Very simple characterisation of $(-1)$-curves

Let $$X$$ be a complex surface (i.e., complex dimension 2) and $$C$$ a $$(-1)$$-curve in $$X$$, i.e., a reduced, compact, connected curve $$C$$ with self-intersection $$-1$$. I'm trying to understand the proof of the equivalent characterization of $$(-1)$$-curves, namely, $$C^2 < 0 \ \ \text{and} \ \ (C, K_X) < 0.$$ Indeed, if $$C$$ is a $$(-1)$$-curve, then $$C^2 =-1$$ by definition and by adjunction we have $$K_C = K_X \otimes \mathcal{O}_X(C) \vert_C.$$ Then $$(C, K_C) = (C, K_X) + (C, \mathcal{O}_X(C) \vert_C),$$ since the intersection product is bilinear with respect to the tensor product of line bundles. How do we deduce from this that $$(C,K_X) <0?$$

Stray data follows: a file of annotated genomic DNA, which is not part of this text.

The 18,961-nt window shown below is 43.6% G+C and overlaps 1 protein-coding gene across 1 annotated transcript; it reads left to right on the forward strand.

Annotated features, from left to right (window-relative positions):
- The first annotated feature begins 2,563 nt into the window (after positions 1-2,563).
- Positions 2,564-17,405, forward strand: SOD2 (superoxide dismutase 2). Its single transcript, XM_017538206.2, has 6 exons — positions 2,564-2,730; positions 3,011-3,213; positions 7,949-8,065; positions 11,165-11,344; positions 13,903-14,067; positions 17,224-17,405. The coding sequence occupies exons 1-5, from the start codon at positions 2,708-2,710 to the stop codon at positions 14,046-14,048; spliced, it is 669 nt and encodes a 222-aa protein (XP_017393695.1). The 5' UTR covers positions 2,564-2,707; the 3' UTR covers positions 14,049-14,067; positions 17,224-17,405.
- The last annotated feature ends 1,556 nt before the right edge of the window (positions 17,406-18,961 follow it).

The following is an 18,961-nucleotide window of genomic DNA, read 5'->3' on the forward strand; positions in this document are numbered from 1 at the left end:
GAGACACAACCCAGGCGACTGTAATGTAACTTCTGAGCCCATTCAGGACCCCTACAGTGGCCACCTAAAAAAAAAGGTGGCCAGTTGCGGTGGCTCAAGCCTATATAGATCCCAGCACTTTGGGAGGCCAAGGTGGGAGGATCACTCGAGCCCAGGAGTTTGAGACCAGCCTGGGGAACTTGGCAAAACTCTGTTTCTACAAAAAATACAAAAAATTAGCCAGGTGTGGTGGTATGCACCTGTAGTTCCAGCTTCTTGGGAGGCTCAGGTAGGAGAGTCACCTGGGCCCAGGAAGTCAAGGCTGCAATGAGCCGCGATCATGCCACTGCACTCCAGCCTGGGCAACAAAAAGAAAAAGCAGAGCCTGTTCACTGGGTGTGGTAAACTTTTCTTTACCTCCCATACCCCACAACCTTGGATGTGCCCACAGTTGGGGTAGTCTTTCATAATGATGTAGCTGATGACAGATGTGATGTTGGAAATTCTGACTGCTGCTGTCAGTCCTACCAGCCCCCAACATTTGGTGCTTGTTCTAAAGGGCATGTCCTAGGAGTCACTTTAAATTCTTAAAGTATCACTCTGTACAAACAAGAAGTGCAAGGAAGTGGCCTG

The adjunction formula allows us to write $$\text{deg}(K_C) = (K_X + C)C = (K_X \cdot C) + C^2.$$ Now we use that $$C$$ is a $$(-1)$$-curve:
• It is isomorphic to $$\mathbb{P}^1$$, so that $$\text{deg}(K_C) = -2$$
• We have $$C^2 = -1$$
Hence we get $$-2 = (K_X \cdot C) -1$$ by the formula above, i.e. $$(K_X \cdot C) = -1$$.